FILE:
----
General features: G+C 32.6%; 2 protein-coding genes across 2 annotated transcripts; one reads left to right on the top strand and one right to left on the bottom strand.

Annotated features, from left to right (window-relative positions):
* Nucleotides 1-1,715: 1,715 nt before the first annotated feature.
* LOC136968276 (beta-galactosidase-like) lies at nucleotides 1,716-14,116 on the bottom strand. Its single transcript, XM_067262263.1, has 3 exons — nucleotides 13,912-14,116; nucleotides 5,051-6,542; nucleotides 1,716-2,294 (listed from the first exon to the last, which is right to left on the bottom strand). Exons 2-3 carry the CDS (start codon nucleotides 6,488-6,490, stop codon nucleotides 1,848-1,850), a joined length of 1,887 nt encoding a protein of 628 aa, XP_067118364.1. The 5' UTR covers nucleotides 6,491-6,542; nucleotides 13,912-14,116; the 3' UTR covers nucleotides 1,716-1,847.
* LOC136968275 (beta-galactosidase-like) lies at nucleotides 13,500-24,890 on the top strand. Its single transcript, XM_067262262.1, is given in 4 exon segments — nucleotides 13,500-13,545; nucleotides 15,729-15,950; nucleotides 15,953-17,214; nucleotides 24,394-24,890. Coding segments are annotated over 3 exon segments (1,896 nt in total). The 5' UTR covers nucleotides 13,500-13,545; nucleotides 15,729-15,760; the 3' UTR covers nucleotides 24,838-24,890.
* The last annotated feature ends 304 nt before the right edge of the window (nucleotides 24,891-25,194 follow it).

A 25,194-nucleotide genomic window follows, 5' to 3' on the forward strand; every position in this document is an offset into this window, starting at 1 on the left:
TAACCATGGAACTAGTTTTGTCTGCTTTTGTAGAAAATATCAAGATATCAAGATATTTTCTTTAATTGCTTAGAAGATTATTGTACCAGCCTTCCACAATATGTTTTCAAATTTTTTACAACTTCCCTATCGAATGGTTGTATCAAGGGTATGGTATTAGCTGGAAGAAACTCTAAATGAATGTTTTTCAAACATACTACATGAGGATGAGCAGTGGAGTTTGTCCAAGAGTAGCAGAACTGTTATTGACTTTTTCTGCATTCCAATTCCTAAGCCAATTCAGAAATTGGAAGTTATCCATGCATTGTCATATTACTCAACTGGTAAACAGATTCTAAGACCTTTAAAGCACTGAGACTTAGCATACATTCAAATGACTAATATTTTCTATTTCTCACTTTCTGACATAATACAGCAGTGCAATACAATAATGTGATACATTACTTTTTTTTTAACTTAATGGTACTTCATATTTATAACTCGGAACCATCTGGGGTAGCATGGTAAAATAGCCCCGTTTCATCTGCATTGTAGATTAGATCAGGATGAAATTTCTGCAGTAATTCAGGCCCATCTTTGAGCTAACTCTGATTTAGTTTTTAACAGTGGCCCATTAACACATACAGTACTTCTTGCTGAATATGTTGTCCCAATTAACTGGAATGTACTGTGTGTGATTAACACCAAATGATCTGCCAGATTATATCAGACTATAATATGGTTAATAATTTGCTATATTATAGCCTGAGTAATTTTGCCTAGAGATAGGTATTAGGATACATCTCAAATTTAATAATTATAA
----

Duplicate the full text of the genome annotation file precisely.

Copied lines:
General features: G+C 32.6%; 2 protein-coding genes across 2 annotated transcripts; one reads left to right on the top strand and one right to left on the bottom strand.

Annotated features, from left to right (window-relative positions):
* Nucleotides 1-1,715: 1,715 nt before the first annotated feature.
* LOC136968276 (beta-galactosidase-like) lies at nucleotides 1,716-14,116 on the bottom strand. Its single transcript, XM_067262263.1, has 3 exons — nucleotides 13,912-14,116; nucleotides 5,051-6,542; nucleotides 1,716-2,294 (listed from the first exon to the last, which is right to left on the bottom strand). Exons 2-3 carry the CDS (start codon nucleotides 6,488-6,490, stop codon nucleotides 1,848-1,850), a joined length of 1,887 nt encoding a protein of 628 aa, XP_067118364.1. The 5' UTR covers nucleotides 6,491-6,542; nucleotides 13,912-14,116; the 3' UTR covers nucleotides 1,716-1,847.
* LOC136968275 (beta-galactosidase-like) lies at nucleotides 13,500-24,890 on the top strand. Its single transcript, XM_067262262.1, is given in 4 exon segments — nucleotides 13,500-13,545; nucleotides 15,729-15,950; nucleotides 15,953-17,214; nucleotides 24,394-24,890. Coding segments are annotated over 3 exon segments (1,896 nt in total). The 5' UTR covers nucleotides 13,500-13,545; nucleotides 15,729-15,760; the 3' UTR covers nucleotides 24,838-24,890.
* The last annotated feature ends 304 nt before the right edge of the window (nucleotides 24,891-25,194 follow it).

A 25,194-nucleotide genomic window follows, 5' to 3' on the forward strand; every position in this document is an offset into this window, starting at 1 on the left:
TAACCATGGAACTAGTTTTGTCTGCTTTTGTAGAAAATATCAAGATATCAAGATATTTTCTTTAATTGCTTAGAAGATTATTGTACCAGCCTTCCACAATATGTTTTCAAATTTTTTACAACTTCCCTATCGAATGGTTGTATCAAGGGTATGGTATTAGCTGGAAGAAACTCTAAATGAATGTTTTTCAAACATACTACATGAGGATGAGCAGTGGAGTTTGTCCAAGAGTAGCAGAACTGTTATTGACTTTTTCTGCATTCCAATTCCTAAGCCAATTCAGAAATTGGAAGTTATCCATGCATTGTCATATTACTCAACTGGTAAACAGATTCTAAGACCTTTAAAGCACTGAGACTTAGCATACATTCAAATGACTAATATTTTCTATTTCTCACTTTCTGACATAATACAGCAGTGCAATACAATAATGTGATACATTACTTTTTTTTTAACTTAATGGTACTTCATATTTATAACTCGGAACCATCTGGGGTAGCATGGTAAAATAGCCCCGTTTCATCTGCATTGTAGATTAGATCAGGATGAAATTTCTGCAGTAATTCAGGCCCATCTTTGAGCTAACTCTGATTTAGTTTTTAACAGTGGCCCATTAACACATACAGTACTTCTTGCTGAATATGTTGTCCCAATTAACTGGAATGTACTGTGTGTGATTAACACCAAATGATCTGCCAGATTATATCAGACTATAATATGGTTAATAATTTGCTATATTATAGCCTGAGTAATTTTGCCTAGAGATAGGTATTAGGATACATCTCAAATTTAATAATTATAA